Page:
Home East Africa Rwanda, India agreement spur innovation in dairy sector

Rwanda, India agreement spur innovation in dairy sector


Some of the 200 cows donated to residents of Rweru in Bugesera District by Indian Prime Minister Narendra Modi on Tuesday – a gesture he said was in support of President Kagame’s Girinka national programme. Village Urugwiro. BY The News Times 

Local dairy farmers have identified areas they would like the Agriculture cooperation agreement signed between Rwanda and India to address.

The Rwandan government Tuesday signed a raft of pacts, with India including a cooperation agreement in agriculture.

The Memorandum of Understanding on Agricultural Research and Education between Rwanda Agricultural Board (RAB) and India Council of Agriculture Research (ICAR) that aims to develop the dairy sector through research and capacity development.

While agricultural officials have expressed say that the agreement will spur innovation in the dairy sector and boost milk production, some farmer have received the news with caution.

“They should expect other additional skills which will help them to know how to increase the productivity of their animals,” Patrick Karangwa the acting Director of RAB said.

India has an advanced agricultural sector with mechanised farming and developed livestock industry.

Partnering with Rwanda would increase the number of local livestock experts who can help dairy farmers to increase productivity and add value to their products.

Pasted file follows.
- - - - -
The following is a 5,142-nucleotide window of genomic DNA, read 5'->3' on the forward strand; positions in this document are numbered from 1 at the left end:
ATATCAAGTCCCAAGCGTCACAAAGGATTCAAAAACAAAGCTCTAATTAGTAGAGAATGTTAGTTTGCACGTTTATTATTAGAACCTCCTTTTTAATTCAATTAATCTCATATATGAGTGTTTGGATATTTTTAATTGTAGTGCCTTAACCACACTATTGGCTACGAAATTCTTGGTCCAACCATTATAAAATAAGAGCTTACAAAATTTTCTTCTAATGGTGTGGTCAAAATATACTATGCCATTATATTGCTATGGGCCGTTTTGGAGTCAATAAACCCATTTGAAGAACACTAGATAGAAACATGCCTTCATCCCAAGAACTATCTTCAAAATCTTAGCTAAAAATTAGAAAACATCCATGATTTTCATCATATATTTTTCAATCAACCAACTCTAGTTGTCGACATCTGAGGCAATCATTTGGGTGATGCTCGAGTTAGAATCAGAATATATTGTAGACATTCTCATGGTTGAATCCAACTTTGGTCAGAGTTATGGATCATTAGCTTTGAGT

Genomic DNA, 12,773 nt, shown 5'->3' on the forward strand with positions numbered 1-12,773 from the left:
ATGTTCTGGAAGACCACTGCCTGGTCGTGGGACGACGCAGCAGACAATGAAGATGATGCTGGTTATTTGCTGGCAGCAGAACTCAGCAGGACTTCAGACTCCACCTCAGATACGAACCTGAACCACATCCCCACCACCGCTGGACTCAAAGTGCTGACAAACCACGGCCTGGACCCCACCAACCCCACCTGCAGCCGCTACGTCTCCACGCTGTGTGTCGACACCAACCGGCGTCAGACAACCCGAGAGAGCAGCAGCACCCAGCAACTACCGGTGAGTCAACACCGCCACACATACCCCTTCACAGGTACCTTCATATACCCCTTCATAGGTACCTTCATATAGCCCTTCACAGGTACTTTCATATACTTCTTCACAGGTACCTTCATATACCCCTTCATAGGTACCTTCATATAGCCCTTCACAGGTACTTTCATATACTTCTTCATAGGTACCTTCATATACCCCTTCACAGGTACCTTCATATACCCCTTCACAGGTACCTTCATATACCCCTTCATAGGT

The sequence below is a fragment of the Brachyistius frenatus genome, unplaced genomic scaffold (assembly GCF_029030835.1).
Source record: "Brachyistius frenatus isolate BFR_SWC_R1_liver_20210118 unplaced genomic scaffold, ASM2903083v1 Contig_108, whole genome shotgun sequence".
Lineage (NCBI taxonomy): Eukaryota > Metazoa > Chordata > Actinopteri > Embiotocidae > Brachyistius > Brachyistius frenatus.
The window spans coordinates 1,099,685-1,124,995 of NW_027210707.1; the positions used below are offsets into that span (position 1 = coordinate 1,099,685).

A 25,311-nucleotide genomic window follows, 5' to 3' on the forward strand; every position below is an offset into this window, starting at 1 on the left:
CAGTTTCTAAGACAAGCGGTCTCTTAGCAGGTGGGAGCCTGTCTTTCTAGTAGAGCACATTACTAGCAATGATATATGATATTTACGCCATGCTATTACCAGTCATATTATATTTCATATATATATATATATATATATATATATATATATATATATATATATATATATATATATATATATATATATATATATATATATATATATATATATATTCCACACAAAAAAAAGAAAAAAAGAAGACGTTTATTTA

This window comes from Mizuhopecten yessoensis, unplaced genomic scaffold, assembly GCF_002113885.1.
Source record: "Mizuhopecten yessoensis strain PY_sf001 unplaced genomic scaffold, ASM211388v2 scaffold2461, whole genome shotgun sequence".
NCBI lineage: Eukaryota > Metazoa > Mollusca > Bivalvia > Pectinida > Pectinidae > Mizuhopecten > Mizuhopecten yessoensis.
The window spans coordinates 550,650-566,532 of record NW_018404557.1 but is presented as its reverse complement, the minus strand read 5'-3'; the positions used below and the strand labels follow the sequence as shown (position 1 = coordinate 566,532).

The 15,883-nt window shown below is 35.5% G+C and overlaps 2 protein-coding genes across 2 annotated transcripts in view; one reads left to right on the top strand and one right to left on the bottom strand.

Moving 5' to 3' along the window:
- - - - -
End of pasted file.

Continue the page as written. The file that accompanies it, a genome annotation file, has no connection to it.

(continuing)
“We expect to learn from India’s rich experience.  It’s somehow strategic to have a link with people who have something tangible to share in a specific field,” Karangwa said.

Milk production has exponentially grown to around 700,000 tonnes of milk in 2017.

John Malidadi, a farmer from Rwimiyaga sector in Nyagatare District said dairy industry can do better.

One of the persistent challenges, he said, is the imported cows which struggle to adapt to the local environment and easily fall sick.

“Research needs to be conducted to find ways that imported breeds to create local hybrids adapt easily to our environment,” he said.

The other area is cattle feeds which are expensive and the supply is inconsistent.

“During the rainy season, milk supply is high and farmers can not sell all their produce. And during the dry season, there is no sufficient milk because cows can’t find enough food. We want a dairy industry which produces consistently from January to December,” he suggested.